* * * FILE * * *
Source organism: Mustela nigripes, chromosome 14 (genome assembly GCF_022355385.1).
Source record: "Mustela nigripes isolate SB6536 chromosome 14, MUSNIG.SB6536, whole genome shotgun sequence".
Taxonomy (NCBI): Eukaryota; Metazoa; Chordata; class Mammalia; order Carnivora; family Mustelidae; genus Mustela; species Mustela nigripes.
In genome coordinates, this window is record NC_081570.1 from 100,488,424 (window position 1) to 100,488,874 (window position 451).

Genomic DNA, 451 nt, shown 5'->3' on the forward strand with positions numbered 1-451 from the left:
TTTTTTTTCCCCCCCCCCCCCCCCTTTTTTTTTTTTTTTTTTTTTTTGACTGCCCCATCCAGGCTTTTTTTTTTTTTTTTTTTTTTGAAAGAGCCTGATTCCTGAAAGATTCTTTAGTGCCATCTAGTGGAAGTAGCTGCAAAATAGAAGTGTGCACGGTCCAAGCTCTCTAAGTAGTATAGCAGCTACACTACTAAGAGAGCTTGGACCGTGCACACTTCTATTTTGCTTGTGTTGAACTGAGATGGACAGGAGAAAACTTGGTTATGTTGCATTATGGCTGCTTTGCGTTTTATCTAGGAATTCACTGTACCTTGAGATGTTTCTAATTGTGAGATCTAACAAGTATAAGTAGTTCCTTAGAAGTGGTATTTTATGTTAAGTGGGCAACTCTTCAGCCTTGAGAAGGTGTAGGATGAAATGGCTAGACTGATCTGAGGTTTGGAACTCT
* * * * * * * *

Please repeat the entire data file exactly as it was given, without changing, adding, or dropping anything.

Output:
Source organism: Mustela nigripes, chromosome 14 (genome assembly GCF_022355385.1).
Source record: "Mustela nigripes isolate SB6536 chromosome 14, MUSNIG.SB6536, whole genome shotgun sequence".
Taxonomy (NCBI): Eukaryota; Metazoa; Chordata; class Mammalia; order Carnivora; family Mustelidae; genus Mustela; species Mustela nigripes.
In genome coordinates, this window is record NC_081570.1 from 100,488,424 (window position 1) to 100,488,874 (window position 451).

Genomic DNA, 451 nt, shown 5'->3' on the forward strand with positions numbered 1-451 from the left:
TTTTTTTTCCCCCCCCCCCCCCCCTTTTTTTTTTTTTTTTTTTTTTTGACTGCCCCATCCAGGCTTTTTTTTTTTTTTTTTTTTTTGAAAGAGCCTGATTCCTGAAAGATTCTTTAGTGCCATCTAGTGGAAGTAGCTGCAAAATAGAAGTGTGCACGGTCCAAGCTCTCTAAGTAGTATAGCAGCTACACTACTAAGAGAGCTTGGACCGTGCACACTTCTATTTTGCTTGTGTTGAACTGAGATGGACAGGAGAAAACTTGGTTATGTTGCATTATGGCTGCTTTGCGTTTTATCTAGGAATTCACTGTACCTTGAGATGTTTCTAATTGTGAGATCTAACAAGTATAAGTAGTTCCTTAGAAGTGGTATTTTATGTTAAGTGGGCAACTCTTCAGCCTTGAGAAGGTGTAGGATGAAATGGCTAGACTGATCTGAGGTTTGGAACTCT